Thursday, February 26, 1920
Dick Smith, the veteran hunter, who found it necessary to give up his business in town in order to devote his whole time to the profitable business of trapping, came on to a veritable mine of fur the other day.
He was chasing a fox, and noticed a place where the snow appeared to have melted away. He knew the sign at once. Digging away the stones and earth, he opened a den where a whole colony of skunks was hibernating. The animals were so stupid that he took them out one by one and gave them a painless death before they knew they had been disturbed. There was a baker’s dozen of them, most of them jet black, and each in prime condition. The day’s work will net over a hundred dollars.
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Porter Kellison, of Swago, asks for the Republican nomination for Sheriff of Pocahontas county. He is a native born and a farmer by occupation. He started poor, but by industry and handling his business well, he has become a man of affairs. If he ever lacks anything of making a sheriff, it will be too few votes…
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Our good old colored friend William Alexander Wilson paid us a visit Tuesday morning. At the county fair last fall he carried off the prize for the best bunch of clover hay. This clover was grown on newly cleared land in the flat woods, land considered practically worthless a few decades ago. The clover grew so long and heavy that it was too thick to be cut by machine and scythes had to be used.
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The Sorrows of Lansing give the opposition press much concern. They want to limit the power of the President in hiring and firing. It is all the part that the politicians are now playing in their effort to deep Mr. Wilson from getting the big head by reason of being President at the time that we sent our young men abroad to pacify the world. Lansing was an expert Secretary of State, but he was affected by conservatism and that is either a fault or a virtue, according to the way that you look at it. He could never see the beauty of the edifice for worrying about a fly speck on the wall.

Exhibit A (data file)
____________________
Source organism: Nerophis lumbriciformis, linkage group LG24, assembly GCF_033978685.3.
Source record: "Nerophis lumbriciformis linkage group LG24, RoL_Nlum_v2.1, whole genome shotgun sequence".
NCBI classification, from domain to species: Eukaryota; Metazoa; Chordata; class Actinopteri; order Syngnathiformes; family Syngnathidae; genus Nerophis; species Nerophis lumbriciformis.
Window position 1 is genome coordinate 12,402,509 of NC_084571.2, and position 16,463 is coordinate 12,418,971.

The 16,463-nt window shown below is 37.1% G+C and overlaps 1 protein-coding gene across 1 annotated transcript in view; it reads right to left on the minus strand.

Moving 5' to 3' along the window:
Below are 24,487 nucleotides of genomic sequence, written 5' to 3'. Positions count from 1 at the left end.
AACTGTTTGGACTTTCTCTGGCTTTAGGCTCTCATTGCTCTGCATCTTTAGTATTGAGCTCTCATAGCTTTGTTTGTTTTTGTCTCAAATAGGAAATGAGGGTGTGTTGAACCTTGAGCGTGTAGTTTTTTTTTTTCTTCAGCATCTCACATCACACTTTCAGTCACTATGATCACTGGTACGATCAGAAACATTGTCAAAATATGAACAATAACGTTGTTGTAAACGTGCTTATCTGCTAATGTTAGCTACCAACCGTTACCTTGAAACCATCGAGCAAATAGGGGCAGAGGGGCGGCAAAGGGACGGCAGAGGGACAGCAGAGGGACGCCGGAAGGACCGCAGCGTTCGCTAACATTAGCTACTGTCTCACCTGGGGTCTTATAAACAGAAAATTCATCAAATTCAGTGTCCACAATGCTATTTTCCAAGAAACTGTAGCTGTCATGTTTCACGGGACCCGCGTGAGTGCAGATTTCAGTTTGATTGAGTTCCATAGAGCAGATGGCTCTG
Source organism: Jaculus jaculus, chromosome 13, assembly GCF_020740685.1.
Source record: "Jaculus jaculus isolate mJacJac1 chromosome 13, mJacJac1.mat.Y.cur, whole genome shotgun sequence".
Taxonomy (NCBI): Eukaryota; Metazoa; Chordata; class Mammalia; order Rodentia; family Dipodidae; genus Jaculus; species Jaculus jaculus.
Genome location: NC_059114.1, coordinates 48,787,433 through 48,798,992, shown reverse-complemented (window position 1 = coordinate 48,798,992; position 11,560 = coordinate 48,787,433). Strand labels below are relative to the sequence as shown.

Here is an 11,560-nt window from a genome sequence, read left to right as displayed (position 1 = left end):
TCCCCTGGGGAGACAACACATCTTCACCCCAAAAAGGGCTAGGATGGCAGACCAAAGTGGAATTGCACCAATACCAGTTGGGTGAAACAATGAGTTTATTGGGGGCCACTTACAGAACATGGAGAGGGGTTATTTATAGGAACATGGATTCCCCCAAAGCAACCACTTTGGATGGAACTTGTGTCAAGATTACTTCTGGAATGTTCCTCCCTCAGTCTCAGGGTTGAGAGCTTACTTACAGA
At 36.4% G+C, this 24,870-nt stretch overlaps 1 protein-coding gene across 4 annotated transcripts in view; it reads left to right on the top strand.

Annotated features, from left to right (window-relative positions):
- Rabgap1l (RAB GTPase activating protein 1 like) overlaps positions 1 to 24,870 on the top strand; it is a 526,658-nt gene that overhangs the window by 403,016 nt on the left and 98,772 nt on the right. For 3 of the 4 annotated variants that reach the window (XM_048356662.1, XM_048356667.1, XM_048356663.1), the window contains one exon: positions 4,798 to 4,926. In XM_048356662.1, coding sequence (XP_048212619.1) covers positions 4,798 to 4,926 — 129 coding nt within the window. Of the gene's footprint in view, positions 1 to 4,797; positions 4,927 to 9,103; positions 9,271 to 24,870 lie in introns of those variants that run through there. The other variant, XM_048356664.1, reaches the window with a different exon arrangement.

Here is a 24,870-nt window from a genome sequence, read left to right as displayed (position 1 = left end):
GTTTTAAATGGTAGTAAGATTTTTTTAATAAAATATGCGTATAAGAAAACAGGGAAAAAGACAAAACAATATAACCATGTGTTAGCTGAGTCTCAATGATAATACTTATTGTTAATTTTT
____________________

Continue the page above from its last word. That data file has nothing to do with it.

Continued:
Most of the penny-a-liners profess to see a subterfuge in the reason given by the President for letting the Secretary of State go. They say that calling the cabinet together to inquire into the state of the union without the knowledge of the President and while he was bed-fast, was a natural and necessary act. We cannot agree to that. It was just one short step from a revolution and an overthrow of a representative government.
It might easily have been the first overt act. If it was not infringing on the powers of the President, it was directed against the Vice-President, who had been elected to act in an emergency. And if there is one mortal that has to watch his step every minute during this term of office, it is the vice-president of the United States. They say that Mr. Marshall was invited to set in at the time and refused as a cautious man who had known authority as a governor of a great state.
To say the least, Lansing did not establish a good precedent for some succeeding secretary to seize the reins of government in South American style when the President’s back is turned. We have got a pretty stable government and there are a lot of mules it it…
The president has been mighty sick. As he struggled back to life… he finds out what an enterprising Secretary of State he has got, and tells the world that he will not stand for any such proceeding, savoring as it does of a way to take the government away from the regularly elected executive.